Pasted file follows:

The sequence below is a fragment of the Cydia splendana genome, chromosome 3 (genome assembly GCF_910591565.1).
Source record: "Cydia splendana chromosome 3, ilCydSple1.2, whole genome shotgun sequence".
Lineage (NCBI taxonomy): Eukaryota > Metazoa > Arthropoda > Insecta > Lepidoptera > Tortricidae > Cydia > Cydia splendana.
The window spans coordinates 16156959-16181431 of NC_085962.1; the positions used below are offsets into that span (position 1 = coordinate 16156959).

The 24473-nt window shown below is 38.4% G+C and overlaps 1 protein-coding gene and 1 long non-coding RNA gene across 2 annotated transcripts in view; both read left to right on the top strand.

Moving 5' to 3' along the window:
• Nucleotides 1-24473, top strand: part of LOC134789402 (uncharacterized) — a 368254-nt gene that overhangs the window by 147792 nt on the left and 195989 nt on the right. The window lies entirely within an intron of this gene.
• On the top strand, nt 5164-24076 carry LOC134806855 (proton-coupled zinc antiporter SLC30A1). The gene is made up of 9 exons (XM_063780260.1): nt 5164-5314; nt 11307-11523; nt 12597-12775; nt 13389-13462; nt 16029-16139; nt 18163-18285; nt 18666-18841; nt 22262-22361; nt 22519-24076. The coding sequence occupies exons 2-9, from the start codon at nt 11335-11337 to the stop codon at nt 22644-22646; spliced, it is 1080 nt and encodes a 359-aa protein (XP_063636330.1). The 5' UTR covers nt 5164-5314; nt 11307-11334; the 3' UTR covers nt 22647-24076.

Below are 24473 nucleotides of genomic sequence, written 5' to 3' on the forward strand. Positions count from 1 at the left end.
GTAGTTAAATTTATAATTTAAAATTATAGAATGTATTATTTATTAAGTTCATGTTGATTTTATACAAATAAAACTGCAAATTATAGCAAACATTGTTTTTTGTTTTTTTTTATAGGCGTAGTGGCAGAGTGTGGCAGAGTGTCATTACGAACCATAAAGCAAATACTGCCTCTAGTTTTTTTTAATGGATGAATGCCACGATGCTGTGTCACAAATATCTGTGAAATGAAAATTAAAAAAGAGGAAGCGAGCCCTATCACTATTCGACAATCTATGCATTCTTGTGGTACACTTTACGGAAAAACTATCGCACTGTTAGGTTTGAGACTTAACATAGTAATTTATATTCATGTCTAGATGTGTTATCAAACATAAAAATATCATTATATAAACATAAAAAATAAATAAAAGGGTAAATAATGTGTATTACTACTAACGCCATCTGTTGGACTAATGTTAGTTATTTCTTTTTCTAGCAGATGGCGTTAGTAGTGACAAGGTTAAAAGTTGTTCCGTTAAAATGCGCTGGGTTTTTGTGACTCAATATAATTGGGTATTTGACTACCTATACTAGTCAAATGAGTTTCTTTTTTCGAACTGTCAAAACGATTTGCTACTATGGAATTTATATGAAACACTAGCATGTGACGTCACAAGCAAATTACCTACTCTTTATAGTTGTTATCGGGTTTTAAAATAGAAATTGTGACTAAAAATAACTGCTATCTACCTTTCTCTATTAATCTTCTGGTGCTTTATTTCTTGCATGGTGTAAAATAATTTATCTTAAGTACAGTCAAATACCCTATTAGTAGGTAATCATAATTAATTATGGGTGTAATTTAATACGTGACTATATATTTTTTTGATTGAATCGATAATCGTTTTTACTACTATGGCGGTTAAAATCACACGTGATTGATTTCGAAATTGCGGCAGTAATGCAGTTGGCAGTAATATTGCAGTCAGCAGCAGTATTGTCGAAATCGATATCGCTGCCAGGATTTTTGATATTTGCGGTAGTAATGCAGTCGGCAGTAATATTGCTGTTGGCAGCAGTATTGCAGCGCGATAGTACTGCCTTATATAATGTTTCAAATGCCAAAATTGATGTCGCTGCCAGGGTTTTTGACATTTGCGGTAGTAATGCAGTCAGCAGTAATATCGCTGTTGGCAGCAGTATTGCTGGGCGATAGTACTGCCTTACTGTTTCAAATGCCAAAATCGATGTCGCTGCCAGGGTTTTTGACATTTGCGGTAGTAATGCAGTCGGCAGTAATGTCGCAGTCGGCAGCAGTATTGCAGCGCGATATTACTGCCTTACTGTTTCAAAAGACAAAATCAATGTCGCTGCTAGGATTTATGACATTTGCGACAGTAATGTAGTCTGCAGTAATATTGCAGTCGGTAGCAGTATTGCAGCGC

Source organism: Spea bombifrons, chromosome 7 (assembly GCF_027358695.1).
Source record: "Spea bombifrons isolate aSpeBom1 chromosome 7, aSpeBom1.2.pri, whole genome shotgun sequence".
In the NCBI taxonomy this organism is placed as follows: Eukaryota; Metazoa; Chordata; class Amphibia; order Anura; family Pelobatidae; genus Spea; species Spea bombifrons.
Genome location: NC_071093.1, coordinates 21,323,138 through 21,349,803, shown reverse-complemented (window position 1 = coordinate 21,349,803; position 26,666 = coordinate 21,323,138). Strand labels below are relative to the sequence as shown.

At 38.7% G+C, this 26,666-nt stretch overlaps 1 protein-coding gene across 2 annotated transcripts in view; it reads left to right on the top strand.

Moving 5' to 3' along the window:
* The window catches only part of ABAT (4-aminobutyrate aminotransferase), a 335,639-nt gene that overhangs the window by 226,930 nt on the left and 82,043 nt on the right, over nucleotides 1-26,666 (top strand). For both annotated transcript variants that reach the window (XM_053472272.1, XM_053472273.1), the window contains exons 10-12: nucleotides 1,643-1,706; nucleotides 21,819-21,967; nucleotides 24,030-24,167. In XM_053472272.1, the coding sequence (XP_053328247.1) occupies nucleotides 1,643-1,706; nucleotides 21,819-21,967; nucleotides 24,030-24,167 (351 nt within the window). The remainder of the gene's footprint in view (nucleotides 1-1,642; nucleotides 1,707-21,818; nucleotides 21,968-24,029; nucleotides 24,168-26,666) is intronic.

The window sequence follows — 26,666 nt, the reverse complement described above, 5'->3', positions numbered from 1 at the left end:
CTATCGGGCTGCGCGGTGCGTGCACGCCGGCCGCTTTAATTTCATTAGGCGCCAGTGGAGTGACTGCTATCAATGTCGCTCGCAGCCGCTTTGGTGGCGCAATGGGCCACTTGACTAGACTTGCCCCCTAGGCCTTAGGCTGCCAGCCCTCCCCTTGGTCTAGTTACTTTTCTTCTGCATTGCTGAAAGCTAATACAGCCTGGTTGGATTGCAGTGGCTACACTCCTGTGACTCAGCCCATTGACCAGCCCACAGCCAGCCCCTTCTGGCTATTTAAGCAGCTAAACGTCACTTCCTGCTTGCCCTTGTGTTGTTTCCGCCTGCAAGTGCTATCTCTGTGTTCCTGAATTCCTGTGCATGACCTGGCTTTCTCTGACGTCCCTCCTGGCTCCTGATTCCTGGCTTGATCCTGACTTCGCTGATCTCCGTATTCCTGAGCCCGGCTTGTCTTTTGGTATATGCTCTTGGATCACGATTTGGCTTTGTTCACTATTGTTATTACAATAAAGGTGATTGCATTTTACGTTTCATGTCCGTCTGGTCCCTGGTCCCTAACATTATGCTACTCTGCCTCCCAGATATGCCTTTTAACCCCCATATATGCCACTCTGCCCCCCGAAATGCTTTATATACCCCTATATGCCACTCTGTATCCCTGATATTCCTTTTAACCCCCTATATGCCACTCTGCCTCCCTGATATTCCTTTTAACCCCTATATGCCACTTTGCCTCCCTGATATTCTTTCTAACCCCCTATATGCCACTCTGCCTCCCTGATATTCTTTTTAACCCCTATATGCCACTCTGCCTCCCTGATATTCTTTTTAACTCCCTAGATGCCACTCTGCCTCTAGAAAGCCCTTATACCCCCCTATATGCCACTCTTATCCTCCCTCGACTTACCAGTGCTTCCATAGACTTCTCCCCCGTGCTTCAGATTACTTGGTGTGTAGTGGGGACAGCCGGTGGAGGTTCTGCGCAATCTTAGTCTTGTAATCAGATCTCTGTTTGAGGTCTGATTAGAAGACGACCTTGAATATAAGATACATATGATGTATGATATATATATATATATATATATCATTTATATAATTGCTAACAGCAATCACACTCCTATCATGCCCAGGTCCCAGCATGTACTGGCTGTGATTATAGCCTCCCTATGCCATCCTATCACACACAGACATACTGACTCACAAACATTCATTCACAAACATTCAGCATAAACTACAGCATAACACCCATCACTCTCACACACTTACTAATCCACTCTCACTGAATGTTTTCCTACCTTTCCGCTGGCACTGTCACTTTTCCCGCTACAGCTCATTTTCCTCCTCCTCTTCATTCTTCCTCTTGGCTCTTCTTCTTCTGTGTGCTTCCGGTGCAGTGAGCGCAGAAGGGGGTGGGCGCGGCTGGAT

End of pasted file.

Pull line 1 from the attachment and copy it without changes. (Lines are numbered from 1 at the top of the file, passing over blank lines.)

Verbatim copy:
The sequence below is a fragment of the Cydia splendana genome, chromosome 3 (genome assembly GCF_910591565.1).